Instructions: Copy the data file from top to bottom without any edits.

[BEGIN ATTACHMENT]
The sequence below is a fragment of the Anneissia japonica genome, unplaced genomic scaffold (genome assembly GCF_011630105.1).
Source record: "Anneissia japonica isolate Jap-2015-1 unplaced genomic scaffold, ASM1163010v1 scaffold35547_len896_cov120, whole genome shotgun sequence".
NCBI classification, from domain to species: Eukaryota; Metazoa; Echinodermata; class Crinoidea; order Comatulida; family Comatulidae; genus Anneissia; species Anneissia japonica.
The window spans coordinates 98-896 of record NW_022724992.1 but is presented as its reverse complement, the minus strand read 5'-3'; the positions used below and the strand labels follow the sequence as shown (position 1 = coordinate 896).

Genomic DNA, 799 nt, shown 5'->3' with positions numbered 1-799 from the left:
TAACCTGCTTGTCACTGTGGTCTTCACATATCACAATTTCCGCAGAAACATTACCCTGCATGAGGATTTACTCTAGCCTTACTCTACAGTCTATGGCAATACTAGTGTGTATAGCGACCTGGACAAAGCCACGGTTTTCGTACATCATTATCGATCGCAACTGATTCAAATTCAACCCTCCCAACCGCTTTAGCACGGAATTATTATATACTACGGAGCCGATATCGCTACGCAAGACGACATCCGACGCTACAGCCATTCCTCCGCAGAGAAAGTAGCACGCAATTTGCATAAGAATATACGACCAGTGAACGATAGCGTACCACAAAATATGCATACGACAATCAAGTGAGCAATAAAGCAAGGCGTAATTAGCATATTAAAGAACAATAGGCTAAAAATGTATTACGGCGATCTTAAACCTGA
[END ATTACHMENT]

The sequence below is a fragment of the Anneissia japonica genome, unplaced genomic scaffold (genome assembly GCF_011630105.1).
Source record: "Anneissia japonica isolate Jap-2015-1 unplaced genomic scaffold, ASM1163010v1 scaffold35547_len896_cov120, whole genome shotgun sequence".
NCBI classification, from domain to species: Eukaryota; Metazoa; Echinodermata; class Crinoidea; order Comatulida; family Comatulidae; genus Anneissia; species Anneissia japonica.
The window spans coordinates 98-896 of record NW_022724992.1 but is presented as its reverse complement, the minus strand read 5'-3'; the positions used below and the strand labels follow the sequence as shown (position 1 = coordinate 896).

Genomic DNA, 799 nt, shown 5'->3' with positions numbered 1-799 from the left:
TAACCTGCTTGTCACTGTGGTCTTCACATATCACAATTTCCGCAGAAACATTACCCTGCATGAGGATTTACTCTAGCCTTACTCTACAGTCTATGGCAATACTAGTGTGTATAGCGACCTGGACAAAGCCACGGTTTTCGTACATCATTATCGATCGCAACTGATTCAAATTCAACCCTCCCAACCGCTTTAGCACGGAATTATTATATACTACGGAGCCGATATCGCTACGCAAGACGACATCCGACGCTACAGCCATTCCTCCGCAGAGAAAGTAGCACGCAATTTGCATAAGAATATACGACCAGTGAACGATAGCGTACCACAAAATATGCATACGACAATCAAGTGAGCAATAAAGCAAGGCGTAATTAGCATATTAAAGAACAATAGGCTAAAAATGTATTACGGCGATCTTAAACCTGA